Wall Street Beat: Bank of America Puts a New Generation to Test
Bloomberg – There was JPMorgan, then Morgan Stanley. Now Bank of America is elevating a swath of new leaders — the bank’s biggest shift in talent in a generation.
Bank of America CEO Brian Moynihan has no plans to step down in the coming years, signaling to his team that he intends to stay throughout the decade, sources familiar with the matter tell Bloomberg’s Katherine Doherty, who was first with the news. And as his long-time deputy Tom Montag steps down, there’s no formal successor in his place.
A handful of people were elevated, including two investment-banking veterans who will now report to Moynihan himself. Among the rising stars:
- Matthew Koder, who leads corporate and investment banking
- Jim DeMare, who runs global markets
- Dean Athanasia, the consumer unit leader, adds responsibilities in commercial and business banking and is one of the bank’s longest-serving executives
- Alastair Borthwick becomes the finance chief as Paul Donofrio steps to a vice chair role
Long-time technology and operations executive Cathy Bessant is moving to Europe and taking a vice-chair role. And among five new members added to the senior leadership team, three are now women. The firm has been diversifying its top ranks, with more Black and Asian executives now directly reporting to the CEO.
Here’s the full story on the moves, and another on what it means for succession planning. Long story short, there’s no clear successor — yet there’s time for the executives to prove they can compete in key businesses at a time of great change for Wall Street.
So many of us remember exactly where we were on 9/11, 20 years ago. Cantor Fitzgerald CEO Howard Lutnick lost most of his firm’s New York workforce in the attack. Tom Michaud of KBW lost 67 employees that day. We spoke to both of them on Friday.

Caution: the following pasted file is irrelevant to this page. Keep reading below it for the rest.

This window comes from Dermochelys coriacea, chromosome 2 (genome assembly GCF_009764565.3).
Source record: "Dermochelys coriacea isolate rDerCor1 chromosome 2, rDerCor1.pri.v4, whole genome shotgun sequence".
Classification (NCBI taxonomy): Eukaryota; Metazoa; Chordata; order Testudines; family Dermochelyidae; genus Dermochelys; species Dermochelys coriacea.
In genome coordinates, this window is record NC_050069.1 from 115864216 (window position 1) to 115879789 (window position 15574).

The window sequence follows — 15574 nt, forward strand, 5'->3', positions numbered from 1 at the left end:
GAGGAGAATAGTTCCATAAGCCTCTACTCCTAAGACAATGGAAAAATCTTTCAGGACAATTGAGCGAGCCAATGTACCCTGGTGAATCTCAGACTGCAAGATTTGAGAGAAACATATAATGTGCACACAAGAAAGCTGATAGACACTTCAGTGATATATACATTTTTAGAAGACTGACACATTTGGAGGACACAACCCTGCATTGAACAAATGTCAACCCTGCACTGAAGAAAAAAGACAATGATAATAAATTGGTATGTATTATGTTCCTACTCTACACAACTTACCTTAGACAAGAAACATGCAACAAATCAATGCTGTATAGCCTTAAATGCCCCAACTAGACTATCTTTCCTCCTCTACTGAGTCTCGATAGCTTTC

“It’s very important that 9/11 not just become three paragraphs in a history book,” Michaud said. “It’s important that as we move forward, that we write the next chapters.”
“The reason why we were able to rebuild and move forward was because of all the determination, the resilience, the empathy, the good will and the unity that existed in our country immediately after 9/11,” Michaud said.
There are countless stories of our heroes, but here’s one story of Morgan Stanley’s Rick Rescorla, in a New Yorker piece from 2002 that brings us into the life of the bank’s security chief who died as he sought to save so many others.
There are the families of lost loved ones, and there are the children who have grown up and become firefighters and police officers — or have followed their parents into Wall Street. Here is the story of generation 9/11, as Bloomberg’s Mary Biekert spoke to those children, who are now adults.
“I never thought I wanted to end up working for Sandler,” said Evan Lozier. Now, when he has an important meeting, he carries a silver dollar that his father used to have — a reminder to try as hard as he can, as his father taught him. “Maybe I’ll be up till three in the morning,” he says. “But at least I’m satisfied, and at least my dad would be satisfied.”